A little more than a year after an explosive report from the New York attorney general precipitated his political downfall, former Gov. Andrew Cuomo says he's back — with a PAC, a podcast and an initiative aimed at gun safety.
"We have a lot to talk about to catch up," 64-year-old Cuomo says in a video posted Wednesday.
He continues: "After working 24/7 in public service for many years, I've recently spent time engaging in something called life. I had a lot to make up for."
According to his video, Cuomo has spent his time out of the public eye with his daughters, his mother, his brother, former CNN host Chris Cuomo, and his friends.
"The past few months gave me a new perspective on politics," Cuomo says in the video, later adding that he has seen "the good, the bad and the ugly — both extremes: the worst in politics and opportunism, but I've also seen the best in government and service."
But Cuomo, he says, is "not done fighting yet."
Cindy Ord/Getty Andrew Cuomo
"I'm starting a Political Action Committee to elect the right people to office," Cuomo says. "We do not need more panderers — we need producers."
Elsewhere in the video, Cuomo says he is also starting an initiative called The Gun Safe America Project, saying that the federal government "does not have the courage or the capacity to make real progress."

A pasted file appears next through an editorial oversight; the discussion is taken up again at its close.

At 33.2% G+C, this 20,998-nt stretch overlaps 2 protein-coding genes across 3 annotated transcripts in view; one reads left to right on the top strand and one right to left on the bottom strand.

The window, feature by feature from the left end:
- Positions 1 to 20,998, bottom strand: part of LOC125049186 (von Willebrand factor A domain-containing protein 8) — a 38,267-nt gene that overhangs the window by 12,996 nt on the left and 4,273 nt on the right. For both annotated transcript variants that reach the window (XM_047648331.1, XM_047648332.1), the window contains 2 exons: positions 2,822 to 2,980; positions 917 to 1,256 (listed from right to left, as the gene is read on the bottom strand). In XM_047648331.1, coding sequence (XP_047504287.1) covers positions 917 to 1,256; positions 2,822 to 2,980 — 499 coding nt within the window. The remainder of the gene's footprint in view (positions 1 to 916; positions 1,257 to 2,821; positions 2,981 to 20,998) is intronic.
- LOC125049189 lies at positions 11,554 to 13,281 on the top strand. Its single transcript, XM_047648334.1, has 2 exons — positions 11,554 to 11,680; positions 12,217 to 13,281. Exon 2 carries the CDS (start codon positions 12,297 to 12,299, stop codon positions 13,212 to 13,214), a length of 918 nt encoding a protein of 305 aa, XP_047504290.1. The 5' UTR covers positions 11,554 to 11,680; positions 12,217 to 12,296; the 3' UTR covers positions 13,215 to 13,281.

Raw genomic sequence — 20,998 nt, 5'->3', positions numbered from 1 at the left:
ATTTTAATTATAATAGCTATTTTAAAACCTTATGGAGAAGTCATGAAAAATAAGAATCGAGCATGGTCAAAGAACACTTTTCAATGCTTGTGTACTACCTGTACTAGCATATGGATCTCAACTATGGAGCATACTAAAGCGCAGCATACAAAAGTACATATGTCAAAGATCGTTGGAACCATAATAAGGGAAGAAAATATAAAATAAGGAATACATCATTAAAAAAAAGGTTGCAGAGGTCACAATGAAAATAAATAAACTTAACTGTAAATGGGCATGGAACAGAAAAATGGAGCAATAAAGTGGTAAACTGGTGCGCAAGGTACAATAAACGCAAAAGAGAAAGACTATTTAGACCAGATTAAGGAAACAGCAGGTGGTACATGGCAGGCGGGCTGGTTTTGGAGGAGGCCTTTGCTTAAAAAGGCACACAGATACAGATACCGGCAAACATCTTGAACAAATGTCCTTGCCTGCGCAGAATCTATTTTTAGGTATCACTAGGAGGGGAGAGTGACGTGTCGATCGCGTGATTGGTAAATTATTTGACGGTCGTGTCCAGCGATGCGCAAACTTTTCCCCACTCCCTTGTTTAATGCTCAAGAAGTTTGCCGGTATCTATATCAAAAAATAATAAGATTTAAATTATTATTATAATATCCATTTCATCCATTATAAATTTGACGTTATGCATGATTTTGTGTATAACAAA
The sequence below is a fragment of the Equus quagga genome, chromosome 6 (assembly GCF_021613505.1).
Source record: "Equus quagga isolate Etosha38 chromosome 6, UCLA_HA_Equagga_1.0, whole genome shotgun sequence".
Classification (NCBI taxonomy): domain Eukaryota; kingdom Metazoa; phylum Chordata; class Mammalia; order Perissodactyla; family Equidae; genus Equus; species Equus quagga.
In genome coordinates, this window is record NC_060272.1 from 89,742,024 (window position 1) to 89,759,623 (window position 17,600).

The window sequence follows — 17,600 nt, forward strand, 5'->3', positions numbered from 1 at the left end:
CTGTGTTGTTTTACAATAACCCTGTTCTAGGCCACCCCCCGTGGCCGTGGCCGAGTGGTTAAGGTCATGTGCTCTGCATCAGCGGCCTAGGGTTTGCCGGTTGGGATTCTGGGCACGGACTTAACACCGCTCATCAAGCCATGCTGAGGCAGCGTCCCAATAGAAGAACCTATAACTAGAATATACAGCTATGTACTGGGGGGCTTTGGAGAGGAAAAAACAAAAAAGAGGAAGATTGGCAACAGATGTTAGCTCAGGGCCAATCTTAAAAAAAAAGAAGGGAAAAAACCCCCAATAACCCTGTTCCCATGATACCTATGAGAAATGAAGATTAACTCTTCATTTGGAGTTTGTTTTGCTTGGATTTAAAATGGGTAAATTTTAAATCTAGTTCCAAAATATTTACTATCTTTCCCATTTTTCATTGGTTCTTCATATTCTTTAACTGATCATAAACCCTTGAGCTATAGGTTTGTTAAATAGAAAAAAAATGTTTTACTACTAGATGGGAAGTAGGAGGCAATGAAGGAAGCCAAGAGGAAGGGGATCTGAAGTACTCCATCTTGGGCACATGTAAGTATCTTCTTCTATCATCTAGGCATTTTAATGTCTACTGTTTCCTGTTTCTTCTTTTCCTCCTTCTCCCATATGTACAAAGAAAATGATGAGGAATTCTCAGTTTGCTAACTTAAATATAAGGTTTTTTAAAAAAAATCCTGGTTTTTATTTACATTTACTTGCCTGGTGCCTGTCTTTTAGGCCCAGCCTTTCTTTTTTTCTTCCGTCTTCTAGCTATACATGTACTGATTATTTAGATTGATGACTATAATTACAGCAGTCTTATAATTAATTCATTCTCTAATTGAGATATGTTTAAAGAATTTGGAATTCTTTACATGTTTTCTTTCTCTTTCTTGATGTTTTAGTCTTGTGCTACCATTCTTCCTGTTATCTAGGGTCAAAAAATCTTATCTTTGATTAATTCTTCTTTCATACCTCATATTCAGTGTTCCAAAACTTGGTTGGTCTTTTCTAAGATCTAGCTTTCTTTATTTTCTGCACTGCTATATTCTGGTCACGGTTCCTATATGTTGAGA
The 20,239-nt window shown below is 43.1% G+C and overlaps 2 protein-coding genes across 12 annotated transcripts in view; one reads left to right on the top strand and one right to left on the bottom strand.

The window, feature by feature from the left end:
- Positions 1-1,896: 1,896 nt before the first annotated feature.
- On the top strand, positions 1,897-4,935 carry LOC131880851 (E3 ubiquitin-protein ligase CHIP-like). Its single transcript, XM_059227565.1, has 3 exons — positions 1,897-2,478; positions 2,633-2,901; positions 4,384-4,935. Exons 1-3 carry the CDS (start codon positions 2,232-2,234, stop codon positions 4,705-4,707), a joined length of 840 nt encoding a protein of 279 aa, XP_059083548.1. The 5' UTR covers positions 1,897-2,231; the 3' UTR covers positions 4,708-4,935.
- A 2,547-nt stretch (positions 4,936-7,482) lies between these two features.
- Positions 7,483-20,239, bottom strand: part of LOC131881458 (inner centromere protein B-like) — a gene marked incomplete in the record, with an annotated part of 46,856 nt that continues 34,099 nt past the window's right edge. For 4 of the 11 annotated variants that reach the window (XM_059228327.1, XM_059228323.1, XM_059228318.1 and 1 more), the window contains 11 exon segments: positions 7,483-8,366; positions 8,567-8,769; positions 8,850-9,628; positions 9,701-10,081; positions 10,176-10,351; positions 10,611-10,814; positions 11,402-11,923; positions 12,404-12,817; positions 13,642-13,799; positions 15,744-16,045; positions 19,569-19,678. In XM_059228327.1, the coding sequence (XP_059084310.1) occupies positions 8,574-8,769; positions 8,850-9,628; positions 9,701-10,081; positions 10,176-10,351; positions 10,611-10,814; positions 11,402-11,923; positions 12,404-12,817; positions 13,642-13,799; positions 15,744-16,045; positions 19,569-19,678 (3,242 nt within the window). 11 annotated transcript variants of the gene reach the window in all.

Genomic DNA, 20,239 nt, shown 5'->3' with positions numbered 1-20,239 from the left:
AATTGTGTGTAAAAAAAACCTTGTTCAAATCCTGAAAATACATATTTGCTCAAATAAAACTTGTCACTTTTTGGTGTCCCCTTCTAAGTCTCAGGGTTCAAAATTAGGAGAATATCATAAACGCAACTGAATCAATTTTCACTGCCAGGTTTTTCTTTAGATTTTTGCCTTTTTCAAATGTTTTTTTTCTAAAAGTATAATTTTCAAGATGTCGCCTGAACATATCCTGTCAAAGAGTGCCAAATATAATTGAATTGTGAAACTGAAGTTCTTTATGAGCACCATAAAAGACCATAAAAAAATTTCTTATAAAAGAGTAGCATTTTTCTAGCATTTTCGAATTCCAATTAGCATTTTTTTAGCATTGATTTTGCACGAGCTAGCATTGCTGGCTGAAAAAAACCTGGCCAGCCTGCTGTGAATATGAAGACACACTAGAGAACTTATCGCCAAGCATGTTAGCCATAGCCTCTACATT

But those aren't his only projects.
"I'm also going to be doing a weekly podcast, to hear what's on your mind and to discuss ways to help improve the situation," Cuomo says, following in the footsteps of his also-disgraced younger brother who recently started his own podcast in an effort to earn back relevance.
A podcast would be a return to form of sorts for Cuomo, whose political star-power rose in the early days of the COVID-19 pandemic due to his charismatic daily press conferences. But his charisma wasn't enough to push back against mounting sexual misconduct allegations and other controversies, including how the state tracked virus deaths in nursing homes.
A formal report by New York Attorney General Letitia James ultimately proved to be Cuomo's undoing, leading to his resignation last August. James' findings, issued that same month, concluded that Cuomo engaged in "unwanted groping, kisses, hugging, and [made] inappropriate comments" with state employees and had "sexually harassed multiple women."
Cuomo insisted then that any personal misconduct was inadvertent but that he needed to step down as the scandal had become too much of a hindrance on the state.
New York Gov. Andrew Cuomo
Six months after leaving the governor's office, Cuomo began making a foray back into public life, speaking to Bloomberg for an extensive interview in which he remained cagey about his next steps, but insisted he was confident that his reputation remained intact enough that a future return to politics might not be out of the question.
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In the wake of his resignation, prosecutors declined to move forward with five cases against Cuomo related to the misconduct claims — in many cases, saying the behavior the women described wasn't prosecutable under the statutes. Authorities stressed their decisions were not reflections on the veracity of Cuomo's accusers.